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Riverhead Town Board mulls outside accountant to review documents in $40M EPCAL sale

The entrance to the Town of Riverhead's Enterprise

The entrance to the Town of Riverhead's Enterprise Park at Calverton, located on the site of the former Grumman plant off Route 25 in Calverton, is shown on Tuesday, Sept. 13, 2016. Credit: Newsday/John Paraskevas

Riverhead officials will discuss in the coming weeks whether to hire an outside accountant to further review financial information of a partner in the venture group seeking to buy land at the Enterprise Park at Calverton for $40 million.

Christopher Kent, an attorney with Uniondale law firm Farrell Fritz PC that is representing venture group Calverton Aviation and Technology, and Nader Ghermezian, chairman of majority partner Triple Five Group, presented several documents Thursday to the Riverhead Town Board at its work session. Those documents were to show Triple Five is financially capable of proceeding with its plans to convert much of the property at EPCAL into space to expand minority partner Luminati Aerospace’s operations.

Those documents include a letter from accounting firm Grant Thornton LLC stating that Triple Five has cash in excess of $40 million to use for acquiring the property. Other documents included letters from two banks. Kent declined to name the financial institutions, but one of the banks said there was money in the account for the property acquisition.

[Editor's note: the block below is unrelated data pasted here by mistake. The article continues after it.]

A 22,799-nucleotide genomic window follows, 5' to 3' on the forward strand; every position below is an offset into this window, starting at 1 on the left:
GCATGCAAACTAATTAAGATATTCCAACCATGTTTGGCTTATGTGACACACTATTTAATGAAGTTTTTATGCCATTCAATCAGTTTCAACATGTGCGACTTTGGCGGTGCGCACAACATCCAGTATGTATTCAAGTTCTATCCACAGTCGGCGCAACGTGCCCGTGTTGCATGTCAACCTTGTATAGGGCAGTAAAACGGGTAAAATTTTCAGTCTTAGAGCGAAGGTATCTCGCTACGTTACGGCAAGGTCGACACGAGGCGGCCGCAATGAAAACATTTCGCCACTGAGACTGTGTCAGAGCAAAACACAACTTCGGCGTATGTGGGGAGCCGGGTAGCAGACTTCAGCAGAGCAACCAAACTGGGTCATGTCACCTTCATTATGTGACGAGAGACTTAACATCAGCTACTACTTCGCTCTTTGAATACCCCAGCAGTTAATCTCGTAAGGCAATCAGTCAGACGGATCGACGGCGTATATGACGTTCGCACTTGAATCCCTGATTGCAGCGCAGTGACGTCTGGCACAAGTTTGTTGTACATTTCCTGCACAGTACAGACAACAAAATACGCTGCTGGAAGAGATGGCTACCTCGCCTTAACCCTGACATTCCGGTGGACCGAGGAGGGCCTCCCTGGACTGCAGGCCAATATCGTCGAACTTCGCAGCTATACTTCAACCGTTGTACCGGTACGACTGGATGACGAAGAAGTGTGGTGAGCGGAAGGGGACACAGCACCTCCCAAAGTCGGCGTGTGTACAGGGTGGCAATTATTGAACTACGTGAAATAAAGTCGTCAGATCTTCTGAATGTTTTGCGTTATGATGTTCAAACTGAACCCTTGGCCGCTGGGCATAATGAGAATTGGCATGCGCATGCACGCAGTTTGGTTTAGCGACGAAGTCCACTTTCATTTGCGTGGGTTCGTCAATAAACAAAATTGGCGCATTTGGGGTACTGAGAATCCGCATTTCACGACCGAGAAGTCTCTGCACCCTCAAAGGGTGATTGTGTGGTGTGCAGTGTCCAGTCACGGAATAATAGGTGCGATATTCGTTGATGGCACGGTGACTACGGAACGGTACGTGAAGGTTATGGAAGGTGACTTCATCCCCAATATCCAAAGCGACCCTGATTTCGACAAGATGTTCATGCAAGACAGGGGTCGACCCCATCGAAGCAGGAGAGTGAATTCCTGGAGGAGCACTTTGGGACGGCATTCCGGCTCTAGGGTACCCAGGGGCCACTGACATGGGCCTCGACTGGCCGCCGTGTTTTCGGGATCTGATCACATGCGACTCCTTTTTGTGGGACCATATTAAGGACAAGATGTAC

"CAT is ready, willing and able to close on the purchase of the property, can initiate all of its applications to redevelop the setting, including substantial investment in all acquired and on-site structure improvements," Kent told the board.

Town Councilman Tim Hubbard asked about news reports regarding financial issues Triple Five’s subsidiaries have had, including one that operates the American Dream Mall project in New Jersey.

Ghermezian said that his company has entities across 75 different industries and that any individual issues one subsidiary has do not reflect their ability to finance the EPCAL project.

While some board members expressed satisfaction with the presentation, Councilwoman Catherine Kent said she was still concerned, suggesting the board hire an outside accountant to review the financials Triple Five has provided.

"[The EPCAL property] is our greatest asset and we should be doing everything we can to protect it," Kent said.

Riverhead Supervisor Yvette Aguiar, who said such a review could cost thousands of dollars, said the board will discuss whether it wants to hire an outside accountant in the coming weeks, likely in executive session.

Christopher Kent, the council woman’s ex-husband, told Newsday in an interview after the meeting that whether the town decides to hire an outside accountant is up to them, but that the town needs to send a stronger signal on whether it wants to proceed with the transaction.

"This could be a valuable site that can benefit from all the demand, but the town must chart its course and stay on it so people can feel certain the transaction is going to move forward, that we’re gonna close, and we’re going to put in our plans to develop," he said.

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